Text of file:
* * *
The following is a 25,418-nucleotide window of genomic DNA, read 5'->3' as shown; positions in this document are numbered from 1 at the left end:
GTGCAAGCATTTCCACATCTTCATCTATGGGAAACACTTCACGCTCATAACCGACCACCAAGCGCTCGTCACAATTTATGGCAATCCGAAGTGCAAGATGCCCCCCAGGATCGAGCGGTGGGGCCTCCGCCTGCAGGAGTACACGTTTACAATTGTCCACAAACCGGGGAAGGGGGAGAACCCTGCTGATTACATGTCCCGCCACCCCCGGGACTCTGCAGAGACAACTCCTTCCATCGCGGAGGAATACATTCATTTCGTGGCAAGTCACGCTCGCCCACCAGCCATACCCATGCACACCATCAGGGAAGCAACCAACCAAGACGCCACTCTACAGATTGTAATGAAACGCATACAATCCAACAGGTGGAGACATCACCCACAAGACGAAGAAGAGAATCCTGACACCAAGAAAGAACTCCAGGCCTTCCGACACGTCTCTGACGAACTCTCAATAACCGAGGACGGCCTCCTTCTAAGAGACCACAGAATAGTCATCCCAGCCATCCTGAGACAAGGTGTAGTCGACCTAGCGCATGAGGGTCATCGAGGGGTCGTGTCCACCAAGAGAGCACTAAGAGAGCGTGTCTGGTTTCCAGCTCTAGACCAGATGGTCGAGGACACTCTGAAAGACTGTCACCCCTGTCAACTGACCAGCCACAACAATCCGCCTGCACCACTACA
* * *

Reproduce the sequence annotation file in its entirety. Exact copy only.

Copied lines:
The following is a 25,418-nucleotide window of genomic DNA, read 5'->3' as shown; positions in this document are numbered from 1 at the left end:
GTGCAAGCATTTCCACATCTTCATCTATGGGAAACACTTCACGCTCATAACCGACCACCAAGCGCTCGTCACAATTTATGGCAATCCGAAGTGCAAGATGCCCCCCAGGATCGAGCGGTGGGGCCTCCGCCTGCAGGAGTACACGTTTACAATTGTCCACAAACCGGGGAAGGGGGAGAACCCTGCTGATTACATGTCCCGCCACCCCCGGGACTCTGCAGAGACAACTCCTTCCATCGCGGAGGAATACATTCATTTCGTGGCAAGTCACGCTCGCCCACCAGCCATACCCATGCACACCATCAGGGAAGCAACCAACCAAGACGCCACTCTACAGATTGTAATGAAACGCATACAATCCAACAGGTGGAGACATCACCCACAAGACGAAGAAGAGAATCCTGACACCAAGAAAGAACTCCAGGCCTTCCGACACGTCTCTGACGAACTCTCAATAACCGAGGACGGCCTCCTTCTAAGAGACCACAGAATAGTCATCCCAGCCATCCTGAGACAAGGTGTAGTCGACCTAGCGCATGAGGGTCATCGAGGGGTCGTGTCCACCAAGAGAGCACTAAGAGAGCGTGTCTGGTTTCCAGCTCTAGACCAGATGGTCGAGGACACTCTGAAAGACTGTCACCCCTGTCAACTGACCAGCCACAACAATCCGCCTGCACCACTACA